Composition of mixed-species foraging flocks associated with red-cockaded woodpeckers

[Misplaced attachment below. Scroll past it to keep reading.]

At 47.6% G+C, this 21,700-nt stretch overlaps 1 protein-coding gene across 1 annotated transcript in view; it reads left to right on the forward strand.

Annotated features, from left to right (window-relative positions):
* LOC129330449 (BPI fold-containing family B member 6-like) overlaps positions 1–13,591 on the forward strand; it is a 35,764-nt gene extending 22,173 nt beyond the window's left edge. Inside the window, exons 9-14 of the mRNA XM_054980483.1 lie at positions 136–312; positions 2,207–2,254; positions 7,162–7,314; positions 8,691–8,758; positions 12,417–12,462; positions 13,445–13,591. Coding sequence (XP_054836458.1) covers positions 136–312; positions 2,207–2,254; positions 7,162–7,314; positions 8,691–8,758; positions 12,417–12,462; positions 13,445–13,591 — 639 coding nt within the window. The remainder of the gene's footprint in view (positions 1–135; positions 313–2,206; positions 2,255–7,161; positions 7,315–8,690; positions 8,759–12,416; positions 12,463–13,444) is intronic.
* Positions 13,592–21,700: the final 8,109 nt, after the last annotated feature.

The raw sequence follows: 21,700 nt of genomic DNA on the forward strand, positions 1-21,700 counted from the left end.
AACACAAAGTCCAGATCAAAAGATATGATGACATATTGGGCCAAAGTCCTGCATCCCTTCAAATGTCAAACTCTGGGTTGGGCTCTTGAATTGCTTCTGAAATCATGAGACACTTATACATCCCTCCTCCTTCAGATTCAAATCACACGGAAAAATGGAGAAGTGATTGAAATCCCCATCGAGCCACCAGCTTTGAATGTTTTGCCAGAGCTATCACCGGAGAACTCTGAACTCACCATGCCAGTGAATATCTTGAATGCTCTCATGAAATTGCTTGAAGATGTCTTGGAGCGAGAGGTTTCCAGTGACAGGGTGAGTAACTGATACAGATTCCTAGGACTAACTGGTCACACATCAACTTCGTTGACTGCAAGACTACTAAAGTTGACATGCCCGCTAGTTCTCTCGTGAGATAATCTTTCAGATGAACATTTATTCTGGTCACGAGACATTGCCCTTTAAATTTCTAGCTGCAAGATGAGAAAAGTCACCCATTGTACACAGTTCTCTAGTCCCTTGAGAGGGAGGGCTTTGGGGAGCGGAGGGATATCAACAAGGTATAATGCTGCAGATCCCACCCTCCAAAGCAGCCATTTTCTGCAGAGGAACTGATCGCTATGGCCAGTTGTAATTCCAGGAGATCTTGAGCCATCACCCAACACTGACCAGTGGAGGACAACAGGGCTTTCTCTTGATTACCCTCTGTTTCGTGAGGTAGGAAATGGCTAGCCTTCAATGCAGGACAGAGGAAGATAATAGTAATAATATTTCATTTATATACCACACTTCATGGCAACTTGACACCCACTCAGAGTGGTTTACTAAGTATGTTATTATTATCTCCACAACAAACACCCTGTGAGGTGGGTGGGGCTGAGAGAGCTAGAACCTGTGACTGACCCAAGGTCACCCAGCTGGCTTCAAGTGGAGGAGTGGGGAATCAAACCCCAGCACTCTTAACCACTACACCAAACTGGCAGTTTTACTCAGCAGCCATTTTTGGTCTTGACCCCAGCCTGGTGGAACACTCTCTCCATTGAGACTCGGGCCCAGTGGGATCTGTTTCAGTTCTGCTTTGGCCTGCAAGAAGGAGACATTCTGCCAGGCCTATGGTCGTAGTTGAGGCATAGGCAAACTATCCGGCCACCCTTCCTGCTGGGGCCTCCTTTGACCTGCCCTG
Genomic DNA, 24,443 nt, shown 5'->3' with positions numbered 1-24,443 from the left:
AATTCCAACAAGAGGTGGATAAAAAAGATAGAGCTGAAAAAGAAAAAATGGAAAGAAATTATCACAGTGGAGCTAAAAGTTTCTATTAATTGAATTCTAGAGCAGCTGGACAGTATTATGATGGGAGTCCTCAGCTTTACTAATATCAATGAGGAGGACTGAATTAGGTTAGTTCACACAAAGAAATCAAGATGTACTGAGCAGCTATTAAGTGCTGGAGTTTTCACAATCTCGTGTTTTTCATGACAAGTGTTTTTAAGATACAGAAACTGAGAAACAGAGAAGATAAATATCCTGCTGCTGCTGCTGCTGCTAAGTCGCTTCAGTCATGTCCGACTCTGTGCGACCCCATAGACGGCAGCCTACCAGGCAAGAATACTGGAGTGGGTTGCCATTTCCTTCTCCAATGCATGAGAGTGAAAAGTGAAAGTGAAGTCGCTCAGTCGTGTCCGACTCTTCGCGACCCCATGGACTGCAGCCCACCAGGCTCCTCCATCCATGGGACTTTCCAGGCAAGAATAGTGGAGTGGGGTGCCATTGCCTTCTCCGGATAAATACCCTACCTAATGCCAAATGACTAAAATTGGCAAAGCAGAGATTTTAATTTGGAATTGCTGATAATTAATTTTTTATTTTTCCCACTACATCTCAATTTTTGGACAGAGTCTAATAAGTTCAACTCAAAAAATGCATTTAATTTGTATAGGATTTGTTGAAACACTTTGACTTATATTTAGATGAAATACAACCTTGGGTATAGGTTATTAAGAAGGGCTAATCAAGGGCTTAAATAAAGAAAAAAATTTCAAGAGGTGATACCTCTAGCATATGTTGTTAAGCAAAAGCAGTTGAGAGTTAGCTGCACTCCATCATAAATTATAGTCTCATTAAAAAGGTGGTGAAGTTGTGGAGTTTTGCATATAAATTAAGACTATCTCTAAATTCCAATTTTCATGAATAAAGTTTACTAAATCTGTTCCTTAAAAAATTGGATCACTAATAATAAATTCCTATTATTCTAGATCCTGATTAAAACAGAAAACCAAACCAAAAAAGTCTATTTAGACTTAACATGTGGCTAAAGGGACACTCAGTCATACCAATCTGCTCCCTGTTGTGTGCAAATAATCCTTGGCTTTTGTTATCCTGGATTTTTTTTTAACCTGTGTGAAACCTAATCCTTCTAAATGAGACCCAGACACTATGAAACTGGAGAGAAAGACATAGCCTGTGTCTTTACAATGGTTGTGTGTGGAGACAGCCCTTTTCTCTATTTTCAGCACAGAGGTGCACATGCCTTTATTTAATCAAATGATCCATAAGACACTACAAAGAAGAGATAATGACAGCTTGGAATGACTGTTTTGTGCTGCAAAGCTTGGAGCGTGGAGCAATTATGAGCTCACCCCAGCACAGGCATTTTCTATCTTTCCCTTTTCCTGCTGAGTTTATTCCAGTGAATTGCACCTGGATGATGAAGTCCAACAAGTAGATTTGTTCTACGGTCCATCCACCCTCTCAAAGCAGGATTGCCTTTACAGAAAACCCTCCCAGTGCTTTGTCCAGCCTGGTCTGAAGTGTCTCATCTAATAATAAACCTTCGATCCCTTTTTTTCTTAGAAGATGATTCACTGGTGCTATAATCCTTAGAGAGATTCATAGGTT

Red-cockaded woodpeckers (Picoides borealis are known to be regular members of mixed species foraging flocks. We censused avian species associated with foraging red-cockaded woodpeckers in longleaf pine (Pinus palustris) habitat and in mixed loblolly pine (P. taeda)-shortleaf pine (P. echinata) habitat in eastern Texas during the non-breeding season. We also sensused random points in similar habitat. A statistical evaluation of hte cnsus dat indicated which species were most likely to be associated with red-cockaded woodpeckers. A large percentage of the species detected were significantly more likely to be found with these mixed-species flocks than at random points. Behavioral observations revealed that hte foraging flock begins to assemble in the vicinity of the red-cockaded woodpecker cavity tree cluster well before the emergence of the woodpeckers. This assemblage indicates that red-cockaded woodpeckers are an important constituent of the foraging flock. Red-cockaded woodpeckers fit most of the characteristics used to describe nuclear members of foraging flocks, such as conspicuous plumage and vocalization. They also appear to be joined and followed more often than they themselves join and follow other species.